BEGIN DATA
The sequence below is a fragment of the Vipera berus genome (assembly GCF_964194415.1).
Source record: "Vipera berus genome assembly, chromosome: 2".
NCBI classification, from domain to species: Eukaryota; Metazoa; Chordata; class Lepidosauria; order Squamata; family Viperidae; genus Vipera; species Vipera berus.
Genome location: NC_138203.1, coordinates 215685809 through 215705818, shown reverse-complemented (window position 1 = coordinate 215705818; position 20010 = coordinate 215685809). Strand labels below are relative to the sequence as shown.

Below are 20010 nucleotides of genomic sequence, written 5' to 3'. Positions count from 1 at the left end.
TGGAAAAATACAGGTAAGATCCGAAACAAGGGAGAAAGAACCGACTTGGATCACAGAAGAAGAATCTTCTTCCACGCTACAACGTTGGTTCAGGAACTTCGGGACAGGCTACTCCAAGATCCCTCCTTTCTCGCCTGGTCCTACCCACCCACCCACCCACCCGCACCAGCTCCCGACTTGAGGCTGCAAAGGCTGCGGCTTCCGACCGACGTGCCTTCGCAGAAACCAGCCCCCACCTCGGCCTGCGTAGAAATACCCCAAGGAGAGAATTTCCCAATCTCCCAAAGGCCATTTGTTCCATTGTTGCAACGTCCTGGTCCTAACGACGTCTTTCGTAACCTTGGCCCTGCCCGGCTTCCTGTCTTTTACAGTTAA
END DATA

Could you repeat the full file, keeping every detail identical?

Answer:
The sequence below is a fragment of the Vipera berus genome (assembly GCF_964194415.1).
Source record: "Vipera berus genome assembly, chromosome: 2".
NCBI classification, from domain to species: Eukaryota; Metazoa; Chordata; class Lepidosauria; order Squamata; family Viperidae; genus Vipera; species Vipera berus.
Genome location: NC_138203.1, coordinates 215685809 through 215705818, shown reverse-complemented (window position 1 = coordinate 215705818; position 20010 = coordinate 215685809). Strand labels below are relative to the sequence as shown.

Below are 20010 nucleotides of genomic sequence, written 5' to 3'. Positions count from 1 at the left end.
TGGAAAAATACAGGTAAGATCCGAAACAAGGGAGAAAGAACCGACTTGGATCACAGAAGAAGAATCTTCTTCCACGCTACAACGTTGGTTCAGGAACTTCGGGACAGGCTACTCCAAGATCCCTCCTTTCTCGCCTGGTCCTACCCACCCACCCACCCACCCGCACCAGCTCCCGACTTGAGGCTGCAAAGGCTGCGGCTTCCGACCGACGTGCCTTCGCAGAAACCAGCCCCCACCTCGGCCTGCGTAGAAATACCCCAAGGAGAGAATTTCCCAATCTCCCAAAGGCCATTTGTTCCATTGTTGCAACGTCCTGGTCCTAACGACGTCTTTCGTAACCTTGGCCCTGCCCGGCTTCCTGTCTTTTACAGTTAA